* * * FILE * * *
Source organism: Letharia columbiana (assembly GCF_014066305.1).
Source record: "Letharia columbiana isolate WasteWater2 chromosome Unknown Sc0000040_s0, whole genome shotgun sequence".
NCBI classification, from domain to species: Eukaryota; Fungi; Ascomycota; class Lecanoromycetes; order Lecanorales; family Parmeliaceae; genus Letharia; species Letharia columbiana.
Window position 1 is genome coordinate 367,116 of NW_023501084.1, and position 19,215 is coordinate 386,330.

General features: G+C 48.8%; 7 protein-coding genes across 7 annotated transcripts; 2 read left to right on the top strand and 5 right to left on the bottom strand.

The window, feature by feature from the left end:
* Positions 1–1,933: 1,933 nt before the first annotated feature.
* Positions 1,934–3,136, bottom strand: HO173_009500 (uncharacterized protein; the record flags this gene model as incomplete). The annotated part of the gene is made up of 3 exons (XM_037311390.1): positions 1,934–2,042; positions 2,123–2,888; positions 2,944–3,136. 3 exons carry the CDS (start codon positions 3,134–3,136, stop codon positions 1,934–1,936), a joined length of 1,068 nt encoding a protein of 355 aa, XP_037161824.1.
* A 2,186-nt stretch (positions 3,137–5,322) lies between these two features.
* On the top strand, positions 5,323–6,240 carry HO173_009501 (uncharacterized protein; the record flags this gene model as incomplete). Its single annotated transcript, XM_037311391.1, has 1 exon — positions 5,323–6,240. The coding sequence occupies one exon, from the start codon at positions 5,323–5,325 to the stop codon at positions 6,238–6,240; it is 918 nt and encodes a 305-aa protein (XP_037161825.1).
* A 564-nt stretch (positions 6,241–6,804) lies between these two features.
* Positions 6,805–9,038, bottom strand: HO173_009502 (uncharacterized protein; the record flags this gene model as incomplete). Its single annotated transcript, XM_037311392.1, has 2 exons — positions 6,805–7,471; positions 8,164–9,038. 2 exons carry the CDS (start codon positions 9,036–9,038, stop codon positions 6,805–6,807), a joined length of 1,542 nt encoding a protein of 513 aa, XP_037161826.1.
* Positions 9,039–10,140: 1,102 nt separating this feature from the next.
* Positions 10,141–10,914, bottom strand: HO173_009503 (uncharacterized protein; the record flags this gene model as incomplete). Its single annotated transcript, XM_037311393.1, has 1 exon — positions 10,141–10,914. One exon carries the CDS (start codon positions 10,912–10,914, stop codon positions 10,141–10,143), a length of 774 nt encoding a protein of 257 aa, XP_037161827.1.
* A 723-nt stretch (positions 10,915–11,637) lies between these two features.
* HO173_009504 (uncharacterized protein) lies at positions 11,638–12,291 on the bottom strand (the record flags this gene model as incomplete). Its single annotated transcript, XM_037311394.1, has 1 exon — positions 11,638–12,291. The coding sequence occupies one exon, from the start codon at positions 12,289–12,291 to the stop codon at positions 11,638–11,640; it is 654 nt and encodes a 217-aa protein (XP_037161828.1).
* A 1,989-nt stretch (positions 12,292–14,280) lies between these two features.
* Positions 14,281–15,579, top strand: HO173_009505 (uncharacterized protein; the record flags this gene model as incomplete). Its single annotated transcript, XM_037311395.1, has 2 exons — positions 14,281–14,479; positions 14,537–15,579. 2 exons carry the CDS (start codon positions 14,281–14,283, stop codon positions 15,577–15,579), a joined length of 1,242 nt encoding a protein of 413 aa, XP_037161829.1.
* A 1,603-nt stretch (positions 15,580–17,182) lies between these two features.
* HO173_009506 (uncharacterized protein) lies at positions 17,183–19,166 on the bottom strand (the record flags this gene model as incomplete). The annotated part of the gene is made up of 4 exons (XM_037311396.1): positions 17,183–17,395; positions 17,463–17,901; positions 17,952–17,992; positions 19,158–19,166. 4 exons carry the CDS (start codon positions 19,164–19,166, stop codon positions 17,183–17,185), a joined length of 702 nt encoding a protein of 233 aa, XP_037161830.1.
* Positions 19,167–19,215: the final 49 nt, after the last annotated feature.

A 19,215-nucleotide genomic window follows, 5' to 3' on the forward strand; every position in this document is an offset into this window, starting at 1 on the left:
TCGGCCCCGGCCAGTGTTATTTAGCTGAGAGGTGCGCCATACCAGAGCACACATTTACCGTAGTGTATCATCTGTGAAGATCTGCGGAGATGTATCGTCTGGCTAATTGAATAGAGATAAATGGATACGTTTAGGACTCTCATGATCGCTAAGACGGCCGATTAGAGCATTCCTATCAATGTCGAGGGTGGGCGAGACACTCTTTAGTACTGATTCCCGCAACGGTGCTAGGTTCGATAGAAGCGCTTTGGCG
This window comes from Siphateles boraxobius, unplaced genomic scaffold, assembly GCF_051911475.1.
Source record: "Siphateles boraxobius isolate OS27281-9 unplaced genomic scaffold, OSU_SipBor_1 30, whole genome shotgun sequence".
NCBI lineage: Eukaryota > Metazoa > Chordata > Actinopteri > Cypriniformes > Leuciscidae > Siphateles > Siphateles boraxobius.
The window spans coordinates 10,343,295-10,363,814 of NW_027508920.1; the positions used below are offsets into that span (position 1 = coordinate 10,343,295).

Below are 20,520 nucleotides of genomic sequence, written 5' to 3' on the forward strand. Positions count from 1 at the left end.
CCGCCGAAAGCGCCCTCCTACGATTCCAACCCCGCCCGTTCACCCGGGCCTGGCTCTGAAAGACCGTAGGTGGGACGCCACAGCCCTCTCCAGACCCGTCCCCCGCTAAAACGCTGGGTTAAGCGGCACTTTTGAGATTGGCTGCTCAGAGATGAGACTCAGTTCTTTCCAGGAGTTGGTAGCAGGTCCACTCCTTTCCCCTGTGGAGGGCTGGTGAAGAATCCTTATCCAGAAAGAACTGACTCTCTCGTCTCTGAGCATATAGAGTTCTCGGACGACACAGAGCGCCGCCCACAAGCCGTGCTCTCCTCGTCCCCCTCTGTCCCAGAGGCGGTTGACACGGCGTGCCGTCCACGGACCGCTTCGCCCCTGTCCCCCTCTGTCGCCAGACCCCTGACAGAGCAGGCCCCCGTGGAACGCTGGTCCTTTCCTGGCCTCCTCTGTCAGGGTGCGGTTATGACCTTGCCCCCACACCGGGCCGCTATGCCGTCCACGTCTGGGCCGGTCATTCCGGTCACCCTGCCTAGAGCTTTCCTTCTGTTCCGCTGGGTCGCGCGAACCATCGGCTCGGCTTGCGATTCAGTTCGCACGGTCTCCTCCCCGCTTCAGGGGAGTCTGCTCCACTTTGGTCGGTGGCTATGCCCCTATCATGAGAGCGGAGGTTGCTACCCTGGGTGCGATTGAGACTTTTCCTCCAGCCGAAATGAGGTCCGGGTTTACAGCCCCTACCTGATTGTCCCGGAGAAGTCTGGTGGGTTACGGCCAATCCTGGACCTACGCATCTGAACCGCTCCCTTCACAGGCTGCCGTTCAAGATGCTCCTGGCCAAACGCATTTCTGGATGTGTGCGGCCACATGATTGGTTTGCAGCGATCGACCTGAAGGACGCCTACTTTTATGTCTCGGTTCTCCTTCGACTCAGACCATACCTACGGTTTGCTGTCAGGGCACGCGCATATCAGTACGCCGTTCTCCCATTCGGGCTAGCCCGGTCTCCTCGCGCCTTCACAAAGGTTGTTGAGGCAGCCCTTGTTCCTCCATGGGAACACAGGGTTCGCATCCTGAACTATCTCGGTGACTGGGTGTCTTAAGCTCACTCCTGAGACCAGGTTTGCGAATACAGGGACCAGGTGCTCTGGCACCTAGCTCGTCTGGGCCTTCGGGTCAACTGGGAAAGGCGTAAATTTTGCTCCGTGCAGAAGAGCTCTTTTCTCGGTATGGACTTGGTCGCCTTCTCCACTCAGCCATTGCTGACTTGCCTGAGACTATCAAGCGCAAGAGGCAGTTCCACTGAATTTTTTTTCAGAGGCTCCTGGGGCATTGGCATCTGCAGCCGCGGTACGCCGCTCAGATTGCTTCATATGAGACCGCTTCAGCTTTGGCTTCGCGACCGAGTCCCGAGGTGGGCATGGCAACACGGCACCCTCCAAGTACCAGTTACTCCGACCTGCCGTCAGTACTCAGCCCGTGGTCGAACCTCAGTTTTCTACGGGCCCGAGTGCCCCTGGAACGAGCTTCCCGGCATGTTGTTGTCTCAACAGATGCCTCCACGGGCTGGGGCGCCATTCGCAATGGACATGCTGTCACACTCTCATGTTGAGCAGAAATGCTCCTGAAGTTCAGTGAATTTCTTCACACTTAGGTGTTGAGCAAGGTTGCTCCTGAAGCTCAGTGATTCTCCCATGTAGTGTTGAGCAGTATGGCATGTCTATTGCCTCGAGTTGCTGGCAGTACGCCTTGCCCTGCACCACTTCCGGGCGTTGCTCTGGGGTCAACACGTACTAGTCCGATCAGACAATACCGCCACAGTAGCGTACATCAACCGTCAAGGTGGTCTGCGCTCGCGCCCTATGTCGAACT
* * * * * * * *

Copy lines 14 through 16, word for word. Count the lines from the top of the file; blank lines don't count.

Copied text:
* Positions 10,141–10,914, bottom strand: HO173_009503 (uncharacterized protein; the record flags this gene model as incomplete). Its single annotated transcript, XM_037311393.1, has 1 exon — positions 10,141–10,914. One exon carries the CDS (start codon positions 10,912–10,914, stop codon positions 10,141–10,143), a length of 774 nt encoding a protein of 257 aa, XP_037161827.1.
* A 723-nt stretch (positions 10,915–11,637) lies between these two features.
* HO173_009504 (uncharacterized protein) lies at positions 11,638–12,291 on the bottom strand (the record flags this gene model as incomplete). Its single annotated transcript, XM_037311394.1, has 1 exon — positions 11,638–12,291. The coding sequence occupies one exon, from the start codon at positions 12,289–12,291 to the stop codon at positions 11,638–11,640; it is 654 nt and encodes a 217-aa protein (XP_037161828.1).